Women in Surf: Why are we still talking about this money gap?
What is the problem?
Many may have read the headline to this article and rolled their eyes. I know you’re thinking not another woman empowerment story. Not because you don’t care or believe in equality, but because it really is everywhere.
There is a good reason for this. Many of the equality topics do need to be spoken about. One of these topics includes equal prize money for female and male surfers.
You may be surprised that a difference exists. I mean why on earth would it? There have been a few reasons why this has happened. In this article, I’m going to look at those reasons. Then round up with how we are solving this issue, as a surf community.
Please note many of the issues touched on in this article are all up for debate and a matter of opinion.
Why the difference exists?
There have been a few reasons why the difference in the prize money between men and women in surf exists.
It works as an economy of things. People watch, follow or support surfers. If that surfer has 50,000 fans then this means that the brand sponsoring them has 50,000 eyes on it.
A popular surfer gets sponsored, which means brands kit them out with gear, and throw around some ads featuring the surfer. These brands are also behind any TV time, as well as putting the prize money forward for events.
For example if we have the Brand XYZ Pro then Brand XYZ is the company paying for the event. The brands claim that because there are more eyes on the men’s competition and more eyes on the brand then the men get paid more.
From a business and economic point of view, sure this makes sense, but we all know that you can’t function today with only profit in mind. To be a successful brand today, you need to make money and show that you can relate on a human level to your consumer.
The number 1 reason for the pay difference has traditionally been down to the fact that there are more people watching the men, therefore, the men get paid more.
The second reason for the pay gap, which is a bit weak, is that men are physically more athletic and therefore deserve more money for their performance.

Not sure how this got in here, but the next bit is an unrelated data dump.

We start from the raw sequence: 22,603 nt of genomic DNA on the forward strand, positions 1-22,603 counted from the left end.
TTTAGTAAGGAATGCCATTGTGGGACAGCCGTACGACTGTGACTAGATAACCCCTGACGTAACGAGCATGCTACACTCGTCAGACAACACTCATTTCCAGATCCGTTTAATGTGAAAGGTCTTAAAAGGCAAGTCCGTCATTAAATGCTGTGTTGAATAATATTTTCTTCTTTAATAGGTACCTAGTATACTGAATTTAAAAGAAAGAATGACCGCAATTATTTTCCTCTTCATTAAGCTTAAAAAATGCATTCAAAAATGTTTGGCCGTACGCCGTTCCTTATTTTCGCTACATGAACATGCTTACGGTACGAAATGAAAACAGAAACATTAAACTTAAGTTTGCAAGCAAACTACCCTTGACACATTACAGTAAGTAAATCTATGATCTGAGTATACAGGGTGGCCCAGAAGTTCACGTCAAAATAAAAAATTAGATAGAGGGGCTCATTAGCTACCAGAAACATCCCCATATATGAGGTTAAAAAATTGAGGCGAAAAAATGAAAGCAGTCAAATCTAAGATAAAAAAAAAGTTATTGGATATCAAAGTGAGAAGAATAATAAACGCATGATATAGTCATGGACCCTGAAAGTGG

This second argument is an excuse for justifying something on wobbly ground. It’s like saying kids need to step up and be able to compete with men to do well and get paid a decent amount.
No, if a grom or a lady is ripping it up out on the waves they deserve as much as the guy ripping it up.
Another reason coming from the surf community was that due to the fact there are more men competing they get more prize money. Which economically again makes sense, but falls short when you want to promote the sport to include more women. All these reasons for less pay don’t make professional surfing look that attractive as a sport.
When has this happened?
In the past the top professional male surfers would earn at least $40,000 more than the top female surfer.
In 2017 many competitions paid men exactly double of what the women won. One particular case was at the Ballito Pro where Rio Waida was awarded R8000, and his female counterpart, Zoe Steyn was awarded only R4000.
You’ve both reached the same point of your careers by putting in a massive amount of effort and work. You sacrifice social time and everything that goes with competitive sport, then you win, but you don’t really win.
Why would you choose to surf when you can play tennis and get the same pay as the men?
It is a serious issue throughout many professional sports. It is a vicious cycle of getting more women to play sport but how can you convince them if the pay is half of what the men earn.
Due to the shocking disparity between Rio and Zoe at the Ballito Pro, there was a lot more talk around the subject. Just last week a fantastic decision by the World Surf League (WSL) was made.
“Equal by Nature. From 2019, female and male athletes will receive equal prize money across all WSL controlled events. #CatchThisWave”
Can I get a hell yeah! This is certainly a brilliant move in the right direction. Not only will this news attract more women to the sport. It will also encourage an attitude of respect between men, women, and spectators of the sport.
I say the right direction as this will only apply to competitions which the WSL has control over. It is an excellent start and I am sure this acts as a precedent for their partners and other sponsors to follow suit.
If you offer someone a service and your price is much lower than others in the market, many people might question the quality of your work. Then they go with the guy who has an average price, but not the lowest price.
The same applies to sport. If we label women’s sport to be worth less because they earn less, then spectators immediately feel the quality of the sport is less.
I’m not sure if anyone caught the Corona JBay Pro this past year? Well those women dominated and showed some real quality out on those waves. Check it out here.
What can we do to help?
Go out and support men’s and women’s sport. Yeah, the women’s may be a bit different to the men’s but with our support and encouragement, we can all work to make the sport more equal in pay, quality and the number of competitors.
Sport and surf are an amazing way to connect and unite people. Let’s keep that true by showing love to all sports.
Then we can eventually stop talking about it, and share more dog memes instead.